In medicine, badan preparations are used as a bactericidal, hemostatic and astringent agent for diseases of the gastrointestinal tract (colitis, diarrhea, bleeding) and in gynecology (colpitis, cervical erosion, uterine bleeding).

The antimicrobial activity of badan is very high, which made it possible to traditionally use it for intestinal infections, in particular, dysentery. Its drugs are active against Escherichia coli and, to a lesser extent, against typhoid fever.

Due to the content of catechins, bergenia preparations have P-vitamin activity, which makes it possible to use them for internal bleeding and bleeding of the gums. And thanks to the combination of antimicrobial and hemostatic action, a badan decoction is a good remedy for periodontal disease.

Relatively recently, a pectin polysaccharide called bergenan was isolated from green leaves of badan, which are used relatively rarely, and it includes d-galacturonic acid and residues of galactose, rhamnose, arabinose and glucose. In an experiment on mice, it was proved that it has an immunostimulating effect, increasing phagocytic activity.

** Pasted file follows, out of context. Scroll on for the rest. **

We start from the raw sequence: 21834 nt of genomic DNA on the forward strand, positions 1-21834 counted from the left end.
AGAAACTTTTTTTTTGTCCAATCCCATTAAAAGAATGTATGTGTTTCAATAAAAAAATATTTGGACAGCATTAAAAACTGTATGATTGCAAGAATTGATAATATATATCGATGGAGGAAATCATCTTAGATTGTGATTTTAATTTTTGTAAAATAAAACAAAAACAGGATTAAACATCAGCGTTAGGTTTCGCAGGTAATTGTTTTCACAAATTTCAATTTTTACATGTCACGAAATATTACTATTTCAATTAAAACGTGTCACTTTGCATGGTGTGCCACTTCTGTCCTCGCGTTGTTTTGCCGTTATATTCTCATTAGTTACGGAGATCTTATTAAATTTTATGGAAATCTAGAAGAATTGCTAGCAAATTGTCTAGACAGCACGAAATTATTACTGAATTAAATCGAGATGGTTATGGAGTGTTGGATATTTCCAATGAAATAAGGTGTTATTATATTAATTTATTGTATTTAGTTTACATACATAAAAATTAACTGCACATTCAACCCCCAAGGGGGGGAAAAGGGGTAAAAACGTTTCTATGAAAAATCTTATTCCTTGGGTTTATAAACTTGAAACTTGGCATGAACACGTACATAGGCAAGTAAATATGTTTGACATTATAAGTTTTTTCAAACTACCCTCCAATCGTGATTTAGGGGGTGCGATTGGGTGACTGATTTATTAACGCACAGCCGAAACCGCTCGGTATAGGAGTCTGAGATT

Badan thick-leaved

Application recipes

Rhizome extract prepared from 3 tablespoons of crushed raw materials and a glass of water. The liquid is evaporated by half on the fire, filtered and taken 20-30 drops 3 times a day for the diseases listed above. For douching, use a diluted extract at the rate of 1 tablespoon per glass of water. In a similar dilution, the extract is used for rinsing with stomatitis, gingivitis, sore throat, periodontal disease.

You can use and decoction, which is prepared from one tablespoon of crushed rhizomes and 1 glass of water. Raw materials are boiled for 30 minutes over low heat in an enamel bowl, cooled at room temperature, filtered and taken 1 tablespoon 3 times a day before meals.

In folk medicine rhizome powder used to clean teeth with gum disease. To heal cracks on the arms, legs, lips, they prepared ointment... To do this, 5 g of rhizomes crushed into powder are boiled in a glass of butter for 5-10 minutes. Store the ointment in the refrigerator.

Other application

The plant is in the first row of the world's tanning agents (the tannin content is 2 times more than in the bark of willow or spruce, and 4 times more than in the bark of oak). If it were not for the high cost of raw materials, it could be used for tanning soles and leather, as well as impregnating nets and tarpaulins so that they do not rot.

When dyeing fabrics, a decoction of badan rhizomes gives black and brown dye.

The rhizomes soaked in water and washed from tannins can be eaten, and overwintered, darkened leaves are used for aromatic tea known as Mongolian tea, or chigir tea... To do this, they are harvested in the spring, dried and then brewed in a teapot like regular tea.